Read part one of this remarkable story here
As everyone was accounted for on the night bus Ray sat back in his seat and let out a huge sigh of relief. He looked around at the children, they seemed so much younger than the first choir – would they be as successful? They sure seemed to be able to move people with their music.
Hours passed, and as the night bus was vacating Kisumu in Western Kenya, on Lake Victoria, commotion erupted around the driver.
Suddenly everyone was woken from their dreamy sleeps and thrown into a state of panic. Ray looked around, unsure of the situation, and saw children and adults all praying – he soon realised the bus was under attack.
Through the darkness Ray could just make out a smashed car in front of the bus, it had been robbed and vandalised. Fear struck Ray as to what had happened to the people inside, but with that fear grew the realisation that their bus had become the criminal’s next target.
Suddenly, the driver put the bus into reverse and retreated backwards into the pitch black of night. Courageously the driver steered the huge vehicle, full of fretted passengers, to safety and headed back towards Kisumu for help.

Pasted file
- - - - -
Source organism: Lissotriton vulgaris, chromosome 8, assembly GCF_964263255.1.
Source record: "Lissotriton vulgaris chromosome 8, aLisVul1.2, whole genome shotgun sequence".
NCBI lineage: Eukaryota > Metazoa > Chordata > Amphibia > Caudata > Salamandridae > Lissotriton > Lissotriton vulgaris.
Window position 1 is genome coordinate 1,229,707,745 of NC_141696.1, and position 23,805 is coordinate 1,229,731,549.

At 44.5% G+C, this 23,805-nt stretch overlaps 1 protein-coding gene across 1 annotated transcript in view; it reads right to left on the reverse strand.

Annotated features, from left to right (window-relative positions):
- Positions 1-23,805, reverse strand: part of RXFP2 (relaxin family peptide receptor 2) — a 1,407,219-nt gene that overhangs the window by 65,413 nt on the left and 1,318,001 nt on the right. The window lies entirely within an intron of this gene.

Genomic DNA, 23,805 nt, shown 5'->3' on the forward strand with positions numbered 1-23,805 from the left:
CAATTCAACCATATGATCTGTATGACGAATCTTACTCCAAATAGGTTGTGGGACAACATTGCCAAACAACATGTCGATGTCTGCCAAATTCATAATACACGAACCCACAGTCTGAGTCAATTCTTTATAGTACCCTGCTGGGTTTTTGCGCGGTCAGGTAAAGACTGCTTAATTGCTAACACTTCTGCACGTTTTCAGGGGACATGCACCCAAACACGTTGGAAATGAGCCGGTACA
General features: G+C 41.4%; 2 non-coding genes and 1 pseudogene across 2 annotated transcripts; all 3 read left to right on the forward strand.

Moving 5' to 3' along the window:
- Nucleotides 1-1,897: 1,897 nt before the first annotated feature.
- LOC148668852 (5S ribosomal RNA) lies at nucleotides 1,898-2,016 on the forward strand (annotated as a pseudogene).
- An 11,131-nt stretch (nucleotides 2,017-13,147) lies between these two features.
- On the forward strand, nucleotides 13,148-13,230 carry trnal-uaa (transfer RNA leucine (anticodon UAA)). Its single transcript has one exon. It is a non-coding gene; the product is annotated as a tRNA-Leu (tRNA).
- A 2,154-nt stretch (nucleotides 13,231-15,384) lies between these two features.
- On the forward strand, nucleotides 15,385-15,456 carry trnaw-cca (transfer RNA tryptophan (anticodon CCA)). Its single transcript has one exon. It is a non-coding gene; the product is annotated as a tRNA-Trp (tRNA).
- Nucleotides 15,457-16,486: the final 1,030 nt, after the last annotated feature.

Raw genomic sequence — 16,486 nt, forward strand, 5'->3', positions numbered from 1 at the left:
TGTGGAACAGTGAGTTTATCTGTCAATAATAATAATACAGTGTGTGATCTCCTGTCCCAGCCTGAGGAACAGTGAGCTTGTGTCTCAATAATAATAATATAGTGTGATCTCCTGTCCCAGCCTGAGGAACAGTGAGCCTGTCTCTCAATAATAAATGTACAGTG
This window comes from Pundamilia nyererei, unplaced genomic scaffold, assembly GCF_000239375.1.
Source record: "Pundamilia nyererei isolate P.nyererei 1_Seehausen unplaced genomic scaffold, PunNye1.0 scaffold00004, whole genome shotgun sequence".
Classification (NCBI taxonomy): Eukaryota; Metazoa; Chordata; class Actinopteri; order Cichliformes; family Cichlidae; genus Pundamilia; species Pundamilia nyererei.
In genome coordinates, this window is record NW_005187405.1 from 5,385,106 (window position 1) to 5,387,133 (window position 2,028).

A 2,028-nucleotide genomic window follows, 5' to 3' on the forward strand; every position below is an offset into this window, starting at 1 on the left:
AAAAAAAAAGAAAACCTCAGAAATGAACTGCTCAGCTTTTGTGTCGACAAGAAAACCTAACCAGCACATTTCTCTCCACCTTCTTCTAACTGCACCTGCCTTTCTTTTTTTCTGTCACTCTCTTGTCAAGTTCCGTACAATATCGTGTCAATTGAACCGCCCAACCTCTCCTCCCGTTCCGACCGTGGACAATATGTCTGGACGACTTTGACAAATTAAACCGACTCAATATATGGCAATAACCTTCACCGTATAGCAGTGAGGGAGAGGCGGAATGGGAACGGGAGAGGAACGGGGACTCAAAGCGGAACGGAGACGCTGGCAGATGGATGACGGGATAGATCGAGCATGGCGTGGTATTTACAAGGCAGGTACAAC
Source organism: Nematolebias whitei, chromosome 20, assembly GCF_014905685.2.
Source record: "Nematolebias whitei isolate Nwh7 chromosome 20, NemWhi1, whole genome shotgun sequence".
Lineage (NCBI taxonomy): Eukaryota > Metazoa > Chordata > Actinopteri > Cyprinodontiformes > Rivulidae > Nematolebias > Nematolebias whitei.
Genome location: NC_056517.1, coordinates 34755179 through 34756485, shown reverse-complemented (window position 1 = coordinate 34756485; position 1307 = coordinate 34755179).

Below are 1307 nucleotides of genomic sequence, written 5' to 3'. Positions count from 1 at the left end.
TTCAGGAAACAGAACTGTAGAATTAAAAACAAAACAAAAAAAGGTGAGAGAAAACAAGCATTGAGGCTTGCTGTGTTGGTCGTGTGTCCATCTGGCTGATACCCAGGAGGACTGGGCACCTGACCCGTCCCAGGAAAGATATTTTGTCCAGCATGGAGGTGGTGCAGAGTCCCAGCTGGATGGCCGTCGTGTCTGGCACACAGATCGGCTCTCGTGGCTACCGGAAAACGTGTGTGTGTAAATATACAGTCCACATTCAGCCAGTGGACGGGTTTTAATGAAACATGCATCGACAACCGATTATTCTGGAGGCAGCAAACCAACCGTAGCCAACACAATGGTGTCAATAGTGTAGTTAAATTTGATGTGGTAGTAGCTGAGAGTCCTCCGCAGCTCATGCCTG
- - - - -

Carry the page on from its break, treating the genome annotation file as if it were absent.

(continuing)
Accompanied by the police the group returned to the scene, leaving the authorities at the wreckage, the bus went onwards towards Nairobi.
A short distance passed and it was clear that the bus driver was suffering from shock. He pulled over, got out, and was sick. It had been a traumatising experience and as his courage and adrenaline wavered, shock had set in. Ray got off the bus to help the brave driver with the limited medical supplies he had. After a short spell back in the driver’s seat he succumbed to the shock and was unable to continue, a passenger took over for the rest of their journey to Nairobi.
When the group arrived Suzanne was waiting to receive them. They were six hours late, had been through an awful ordeal and had managed to gain access across a sealed border; it had been one extraordinary night. The children were taken to the fantastic home in Thika, in the middle of the coffee plantation, where they were safe at last. As with other situations in his life Ray knew his faith in God had seen them through.
The team were waiting for paperwork to be completed for the Choir to travel to Canada, which had to be arranged in Nairobi. During this time Ray would often see Sheba playing the drum on the house’s veranda, looking out towards the green plantation land, and he would be reminded of how, in that moment back at the border, their heartfelt prayers had been answered.
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